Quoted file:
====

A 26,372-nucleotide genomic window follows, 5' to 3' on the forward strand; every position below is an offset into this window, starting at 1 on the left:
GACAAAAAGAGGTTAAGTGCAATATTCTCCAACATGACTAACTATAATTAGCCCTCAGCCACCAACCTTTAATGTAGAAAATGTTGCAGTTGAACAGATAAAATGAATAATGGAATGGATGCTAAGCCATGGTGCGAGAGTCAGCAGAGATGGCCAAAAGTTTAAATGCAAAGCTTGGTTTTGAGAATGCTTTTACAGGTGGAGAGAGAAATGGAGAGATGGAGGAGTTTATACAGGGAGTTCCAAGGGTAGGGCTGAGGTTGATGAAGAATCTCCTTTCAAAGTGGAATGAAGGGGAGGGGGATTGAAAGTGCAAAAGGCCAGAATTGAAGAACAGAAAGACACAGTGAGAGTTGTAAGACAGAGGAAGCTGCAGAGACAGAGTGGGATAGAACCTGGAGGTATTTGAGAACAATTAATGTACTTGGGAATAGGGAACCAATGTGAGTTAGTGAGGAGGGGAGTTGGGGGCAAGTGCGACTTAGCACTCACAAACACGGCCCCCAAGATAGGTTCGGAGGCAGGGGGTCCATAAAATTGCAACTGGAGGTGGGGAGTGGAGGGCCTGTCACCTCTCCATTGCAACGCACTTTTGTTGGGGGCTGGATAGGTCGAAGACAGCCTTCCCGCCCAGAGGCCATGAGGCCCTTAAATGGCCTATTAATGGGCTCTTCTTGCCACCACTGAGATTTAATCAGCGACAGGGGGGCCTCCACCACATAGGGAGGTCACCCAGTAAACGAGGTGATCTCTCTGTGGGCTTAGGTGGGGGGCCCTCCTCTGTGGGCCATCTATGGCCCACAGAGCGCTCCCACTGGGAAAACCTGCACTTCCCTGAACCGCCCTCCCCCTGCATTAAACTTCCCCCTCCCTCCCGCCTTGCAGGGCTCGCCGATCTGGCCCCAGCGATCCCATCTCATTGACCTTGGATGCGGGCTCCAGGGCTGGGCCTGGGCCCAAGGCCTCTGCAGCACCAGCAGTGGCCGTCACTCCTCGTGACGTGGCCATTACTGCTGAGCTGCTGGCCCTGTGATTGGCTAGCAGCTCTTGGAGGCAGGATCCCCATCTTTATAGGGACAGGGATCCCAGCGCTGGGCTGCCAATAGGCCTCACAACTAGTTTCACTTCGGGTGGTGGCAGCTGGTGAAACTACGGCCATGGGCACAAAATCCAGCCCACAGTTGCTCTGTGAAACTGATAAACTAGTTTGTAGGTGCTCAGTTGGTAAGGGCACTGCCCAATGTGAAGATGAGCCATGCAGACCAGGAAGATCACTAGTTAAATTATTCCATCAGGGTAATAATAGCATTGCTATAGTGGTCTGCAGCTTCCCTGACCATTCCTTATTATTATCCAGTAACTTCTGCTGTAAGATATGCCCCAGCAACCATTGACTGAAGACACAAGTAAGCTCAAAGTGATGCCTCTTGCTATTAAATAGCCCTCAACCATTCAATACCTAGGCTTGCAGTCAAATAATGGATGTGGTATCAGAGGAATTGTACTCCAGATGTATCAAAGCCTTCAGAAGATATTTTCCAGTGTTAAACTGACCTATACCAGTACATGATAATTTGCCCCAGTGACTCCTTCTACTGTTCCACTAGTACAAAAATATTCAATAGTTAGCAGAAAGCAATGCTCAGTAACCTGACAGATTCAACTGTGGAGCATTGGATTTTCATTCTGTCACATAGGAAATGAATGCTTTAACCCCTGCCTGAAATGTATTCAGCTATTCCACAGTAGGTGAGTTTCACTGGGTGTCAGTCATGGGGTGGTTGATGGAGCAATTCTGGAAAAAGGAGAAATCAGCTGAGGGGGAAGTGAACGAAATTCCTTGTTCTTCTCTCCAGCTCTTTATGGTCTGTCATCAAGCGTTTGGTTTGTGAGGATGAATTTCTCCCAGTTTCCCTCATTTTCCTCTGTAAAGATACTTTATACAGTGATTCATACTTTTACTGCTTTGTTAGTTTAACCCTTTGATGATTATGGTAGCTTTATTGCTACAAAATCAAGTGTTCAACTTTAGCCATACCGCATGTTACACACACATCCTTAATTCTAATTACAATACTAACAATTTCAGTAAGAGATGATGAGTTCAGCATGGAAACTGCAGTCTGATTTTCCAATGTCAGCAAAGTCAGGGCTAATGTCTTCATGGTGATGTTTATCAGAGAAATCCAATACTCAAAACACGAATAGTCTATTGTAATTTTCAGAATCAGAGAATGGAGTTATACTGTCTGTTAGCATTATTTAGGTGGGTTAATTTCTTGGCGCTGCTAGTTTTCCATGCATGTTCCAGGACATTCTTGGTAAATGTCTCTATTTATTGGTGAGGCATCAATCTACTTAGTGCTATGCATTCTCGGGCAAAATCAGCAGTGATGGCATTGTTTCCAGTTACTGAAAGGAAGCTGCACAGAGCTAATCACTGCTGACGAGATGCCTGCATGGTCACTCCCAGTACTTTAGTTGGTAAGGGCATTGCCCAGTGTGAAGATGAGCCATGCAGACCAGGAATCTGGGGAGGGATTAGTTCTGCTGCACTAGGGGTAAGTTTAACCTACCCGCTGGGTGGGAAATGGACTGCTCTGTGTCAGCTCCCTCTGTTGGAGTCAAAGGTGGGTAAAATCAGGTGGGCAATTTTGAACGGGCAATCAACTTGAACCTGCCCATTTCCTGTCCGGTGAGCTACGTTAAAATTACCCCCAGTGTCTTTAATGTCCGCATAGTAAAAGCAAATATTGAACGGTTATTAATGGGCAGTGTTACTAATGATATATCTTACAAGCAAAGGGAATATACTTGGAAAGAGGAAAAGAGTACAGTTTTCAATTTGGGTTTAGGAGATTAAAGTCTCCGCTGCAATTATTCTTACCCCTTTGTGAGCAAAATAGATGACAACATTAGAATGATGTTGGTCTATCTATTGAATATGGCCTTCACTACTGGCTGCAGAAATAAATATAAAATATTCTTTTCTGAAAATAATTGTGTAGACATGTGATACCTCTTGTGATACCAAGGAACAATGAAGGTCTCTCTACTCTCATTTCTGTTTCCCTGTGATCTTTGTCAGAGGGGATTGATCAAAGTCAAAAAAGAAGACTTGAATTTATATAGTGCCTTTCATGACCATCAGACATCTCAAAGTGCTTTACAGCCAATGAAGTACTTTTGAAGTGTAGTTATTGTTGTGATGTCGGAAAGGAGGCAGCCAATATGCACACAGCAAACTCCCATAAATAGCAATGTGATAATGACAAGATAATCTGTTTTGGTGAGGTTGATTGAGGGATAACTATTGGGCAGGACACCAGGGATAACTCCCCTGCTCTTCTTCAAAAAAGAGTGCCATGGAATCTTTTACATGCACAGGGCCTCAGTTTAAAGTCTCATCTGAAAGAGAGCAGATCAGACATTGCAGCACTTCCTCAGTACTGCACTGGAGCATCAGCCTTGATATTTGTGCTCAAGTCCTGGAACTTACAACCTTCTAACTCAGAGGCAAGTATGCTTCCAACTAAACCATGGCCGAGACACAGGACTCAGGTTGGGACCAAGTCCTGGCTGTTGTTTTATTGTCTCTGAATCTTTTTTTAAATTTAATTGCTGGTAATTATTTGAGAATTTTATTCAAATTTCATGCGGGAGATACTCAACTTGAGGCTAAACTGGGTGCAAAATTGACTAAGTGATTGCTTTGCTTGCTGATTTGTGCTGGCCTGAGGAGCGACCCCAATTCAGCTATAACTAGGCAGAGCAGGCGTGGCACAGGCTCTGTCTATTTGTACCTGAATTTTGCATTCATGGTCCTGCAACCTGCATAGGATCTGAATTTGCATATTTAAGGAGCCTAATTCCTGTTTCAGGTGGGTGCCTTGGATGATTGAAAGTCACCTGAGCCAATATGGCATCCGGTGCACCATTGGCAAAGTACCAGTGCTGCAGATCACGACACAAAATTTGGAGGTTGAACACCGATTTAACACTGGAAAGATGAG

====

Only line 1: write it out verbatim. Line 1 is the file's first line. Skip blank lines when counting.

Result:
A 26,372-nucleotide genomic window follows, 5' to 3' on the forward strand; every position below is an offset into this window, starting at 1 on the left: